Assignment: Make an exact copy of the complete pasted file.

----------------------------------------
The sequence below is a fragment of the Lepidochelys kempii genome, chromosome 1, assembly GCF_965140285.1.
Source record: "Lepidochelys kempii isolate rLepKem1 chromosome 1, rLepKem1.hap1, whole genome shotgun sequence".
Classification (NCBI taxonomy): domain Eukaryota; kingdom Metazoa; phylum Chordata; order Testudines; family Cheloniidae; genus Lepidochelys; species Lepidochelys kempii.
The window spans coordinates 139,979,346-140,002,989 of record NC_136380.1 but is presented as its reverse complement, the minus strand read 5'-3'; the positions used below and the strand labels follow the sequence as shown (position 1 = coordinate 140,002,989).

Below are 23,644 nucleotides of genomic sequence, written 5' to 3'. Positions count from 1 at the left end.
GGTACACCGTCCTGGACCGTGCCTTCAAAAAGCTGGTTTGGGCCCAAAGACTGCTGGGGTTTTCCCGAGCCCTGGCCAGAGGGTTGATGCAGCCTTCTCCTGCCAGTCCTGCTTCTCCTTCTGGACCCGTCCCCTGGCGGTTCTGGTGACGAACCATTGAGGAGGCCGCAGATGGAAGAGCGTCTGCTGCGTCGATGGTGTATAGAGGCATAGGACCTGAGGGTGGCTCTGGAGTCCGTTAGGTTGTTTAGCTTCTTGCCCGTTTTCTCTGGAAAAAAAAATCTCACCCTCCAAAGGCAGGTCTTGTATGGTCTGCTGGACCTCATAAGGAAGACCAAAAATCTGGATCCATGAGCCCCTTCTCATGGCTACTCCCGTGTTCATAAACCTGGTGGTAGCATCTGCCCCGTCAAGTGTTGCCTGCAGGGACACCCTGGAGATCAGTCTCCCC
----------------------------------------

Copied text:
The sequence below is a fragment of the Lepidochelys kempii genome, chromosome 1, assembly GCF_965140285.1.
Source record: "Lepidochelys kempii isolate rLepKem1 chromosome 1, rLepKem1.hap1, whole genome shotgun sequence".
Classification (NCBI taxonomy): domain Eukaryota; kingdom Metazoa; phylum Chordata; order Testudines; family Cheloniidae; genus Lepidochelys; species Lepidochelys kempii.
The window spans coordinates 139,979,346-140,002,989 of record NC_136380.1 but is presented as its reverse complement, the minus strand read 5'-3'; the positions used below and the strand labels follow the sequence as shown (position 1 = coordinate 140,002,989).

Below are 23,644 nucleotides of genomic sequence, written 5' to 3'. Positions count from 1 at the left end.
GGTACACCGTCCTGGACCGTGCCTTCAAAAAGCTGGTTTGGGCCCAAAGACTGCTGGGGTTTTCCCGAGCCCTGGCCAGAGGGTTGATGCAGCCTTCTCCTGCCAGTCCTGCTTCTCCTTCTGGACCCGTCCCCTGGCGGTTCTGGTGACGAACCATTGAGGAGGCCGCAGATGGAAGAGCGTCTGCTGCGTCGATGGTGTATAGAGGCATAGGACCTGAGGGTGGCTCTGGAGTCCGTTAGGTTGTTTAGCTTCTTGCCCGTTTTCTCTGGAAAAAAAAATCTCACCCTCCAAAGGCAGGTCTTGTATGGTCTGCTGGACCTCATAAGGAAGACCAAAAATCTGGATCCATGAGCCCCTTCTCATGGCTACTCCCGTGTTCATAAACCTGGTGGTAGCATCTGCCCCGTCAAGTGTTGCCTGCAGGGACACCCTGGAGATCAGTCTCCCC